For the Lord's people to turn from their role as the created to become, in turn, the creator of an institution to do the work for which they as the church, in relation to Christ, were ordained to do, is to reflect against-and- reject the wisdom of the Almighty! Now, if it be reasoned that the church as God made it cannot do the work at it is now thought to be under the obligation to perform, either God was not wise enough to so constitute and organize the church to do what he wanted done, or else we are aspiring to do that which God never ordained the church to do. Which alternative will we take?
The Missionary Society and Institutional Orphan Home are not parallel in every aspect; the former has no right to exist it all, and the latter does when it exists solely as a human institution wholly apart and aloof froin the church.
This is apparent when it is recognized that the church is the pillar and ground of truth, and is solely charged with the responsibility of spreading the gospel, but the field of human benevolence is not the exclusive obligation of the church. As a matter of fact, there is no instance recorded, nor instruction given, on the pages of the N.T. which authorizes the church to function in the field of general benevolence. If you know of such, please advise me.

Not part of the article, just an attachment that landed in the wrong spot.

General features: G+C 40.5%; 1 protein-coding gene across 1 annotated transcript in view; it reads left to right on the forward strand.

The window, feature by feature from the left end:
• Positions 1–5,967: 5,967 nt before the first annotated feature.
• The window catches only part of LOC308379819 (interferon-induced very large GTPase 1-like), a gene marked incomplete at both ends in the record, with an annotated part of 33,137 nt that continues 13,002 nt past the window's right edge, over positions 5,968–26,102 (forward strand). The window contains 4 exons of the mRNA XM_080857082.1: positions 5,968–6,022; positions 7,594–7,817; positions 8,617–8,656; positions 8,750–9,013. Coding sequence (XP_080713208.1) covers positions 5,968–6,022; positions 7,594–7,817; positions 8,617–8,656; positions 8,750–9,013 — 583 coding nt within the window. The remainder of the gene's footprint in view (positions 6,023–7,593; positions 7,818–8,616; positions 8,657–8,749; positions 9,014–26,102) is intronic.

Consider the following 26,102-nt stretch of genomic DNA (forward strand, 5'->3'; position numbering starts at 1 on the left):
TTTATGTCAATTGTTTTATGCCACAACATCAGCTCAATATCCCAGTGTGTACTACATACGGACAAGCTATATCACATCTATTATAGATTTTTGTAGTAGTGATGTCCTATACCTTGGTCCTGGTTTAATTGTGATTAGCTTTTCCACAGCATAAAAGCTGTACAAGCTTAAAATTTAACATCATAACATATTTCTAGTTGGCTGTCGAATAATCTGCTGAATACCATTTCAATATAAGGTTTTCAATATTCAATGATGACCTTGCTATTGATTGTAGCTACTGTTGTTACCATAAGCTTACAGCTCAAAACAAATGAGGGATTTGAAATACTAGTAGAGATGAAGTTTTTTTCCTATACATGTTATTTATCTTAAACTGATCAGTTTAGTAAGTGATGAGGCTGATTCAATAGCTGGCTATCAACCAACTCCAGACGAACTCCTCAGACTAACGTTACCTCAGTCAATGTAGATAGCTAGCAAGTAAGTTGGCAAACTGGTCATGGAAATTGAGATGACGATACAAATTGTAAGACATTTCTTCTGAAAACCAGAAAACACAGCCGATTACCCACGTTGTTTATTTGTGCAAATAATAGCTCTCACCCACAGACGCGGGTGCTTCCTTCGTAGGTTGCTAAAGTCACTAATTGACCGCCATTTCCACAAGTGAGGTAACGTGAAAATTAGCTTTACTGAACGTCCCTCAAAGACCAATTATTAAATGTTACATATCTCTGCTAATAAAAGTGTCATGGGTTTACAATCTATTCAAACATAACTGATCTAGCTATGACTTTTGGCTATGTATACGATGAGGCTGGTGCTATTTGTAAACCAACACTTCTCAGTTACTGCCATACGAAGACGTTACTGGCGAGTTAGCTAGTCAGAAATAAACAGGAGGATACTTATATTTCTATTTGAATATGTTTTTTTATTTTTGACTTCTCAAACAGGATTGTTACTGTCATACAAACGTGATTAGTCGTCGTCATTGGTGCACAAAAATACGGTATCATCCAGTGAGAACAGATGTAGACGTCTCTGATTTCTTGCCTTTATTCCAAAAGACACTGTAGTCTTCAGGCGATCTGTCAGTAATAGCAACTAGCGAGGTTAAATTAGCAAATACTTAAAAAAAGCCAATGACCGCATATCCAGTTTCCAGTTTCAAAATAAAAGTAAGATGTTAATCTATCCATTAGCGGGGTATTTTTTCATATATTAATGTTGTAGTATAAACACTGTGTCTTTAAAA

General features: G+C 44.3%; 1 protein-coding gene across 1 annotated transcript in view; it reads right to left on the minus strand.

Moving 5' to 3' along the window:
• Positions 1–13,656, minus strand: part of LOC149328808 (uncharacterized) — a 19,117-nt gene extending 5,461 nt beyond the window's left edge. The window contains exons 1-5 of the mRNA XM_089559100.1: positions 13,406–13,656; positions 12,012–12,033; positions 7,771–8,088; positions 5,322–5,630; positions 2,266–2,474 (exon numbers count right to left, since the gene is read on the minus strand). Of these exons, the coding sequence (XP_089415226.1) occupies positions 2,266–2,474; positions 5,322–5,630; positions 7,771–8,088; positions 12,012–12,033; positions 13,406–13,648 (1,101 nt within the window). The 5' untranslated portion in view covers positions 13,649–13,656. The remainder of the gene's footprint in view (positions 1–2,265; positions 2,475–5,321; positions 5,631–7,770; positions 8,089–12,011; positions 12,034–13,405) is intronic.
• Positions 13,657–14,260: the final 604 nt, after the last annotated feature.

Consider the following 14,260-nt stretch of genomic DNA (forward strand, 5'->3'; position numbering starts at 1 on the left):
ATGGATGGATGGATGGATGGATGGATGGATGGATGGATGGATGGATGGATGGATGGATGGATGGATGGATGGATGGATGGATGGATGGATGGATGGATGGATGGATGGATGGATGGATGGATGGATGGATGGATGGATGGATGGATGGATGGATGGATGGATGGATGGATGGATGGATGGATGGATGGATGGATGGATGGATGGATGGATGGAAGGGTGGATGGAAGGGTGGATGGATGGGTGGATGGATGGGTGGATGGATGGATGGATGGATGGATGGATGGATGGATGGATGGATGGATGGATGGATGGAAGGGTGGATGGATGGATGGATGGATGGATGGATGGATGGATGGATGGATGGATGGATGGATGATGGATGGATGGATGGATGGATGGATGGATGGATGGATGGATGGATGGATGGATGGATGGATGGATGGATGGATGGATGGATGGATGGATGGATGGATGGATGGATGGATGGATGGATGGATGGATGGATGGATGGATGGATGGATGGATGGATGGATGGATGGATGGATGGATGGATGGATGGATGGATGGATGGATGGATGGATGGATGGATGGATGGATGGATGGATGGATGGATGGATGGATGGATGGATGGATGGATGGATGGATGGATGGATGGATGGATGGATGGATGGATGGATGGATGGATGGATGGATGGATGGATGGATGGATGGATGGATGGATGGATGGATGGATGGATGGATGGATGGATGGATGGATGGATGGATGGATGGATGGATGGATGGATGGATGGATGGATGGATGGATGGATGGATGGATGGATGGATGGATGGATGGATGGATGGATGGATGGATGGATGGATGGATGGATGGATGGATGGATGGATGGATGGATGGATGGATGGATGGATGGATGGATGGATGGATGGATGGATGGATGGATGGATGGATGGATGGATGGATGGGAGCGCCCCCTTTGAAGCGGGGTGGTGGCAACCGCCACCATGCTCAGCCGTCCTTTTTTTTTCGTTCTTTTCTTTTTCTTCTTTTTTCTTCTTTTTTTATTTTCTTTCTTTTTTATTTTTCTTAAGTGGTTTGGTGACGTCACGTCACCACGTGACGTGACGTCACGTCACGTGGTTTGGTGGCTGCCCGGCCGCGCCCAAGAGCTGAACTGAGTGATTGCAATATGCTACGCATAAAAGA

But when the church creates a human organization, a benevolent society, to, do its work for it, and be supported by the church, then it is essentially and inescapably parallel to the Missionary Society. Therefore, on the very grounds you reject the one, you must the other; and, by the same token, an acceptance of one requires an acceptance of the other.
The defenders of these homes sought for a time to defend them as hunian institutions, but have retreated from that ground to one of contending they are divine institutions. They reason thus: The natural home is divine, and with its destruction by death of a parent or other circumstances, these homes are but the restoration of the orphan's original home. Evidently they don't know the difference between restoration and substitution. It has been pertinently pointed out, that this reasoning would necessarily lead to the conclusion that the orphanages of the Catholics and Baptists are divine institutions, since they take the place of the natural home of the fatherless children who are their wards! Verily, that which proves too much proves nothing. But to restore a home destroyed by the death of one or both parents would necessitate the resurrection from the dead of the deceased.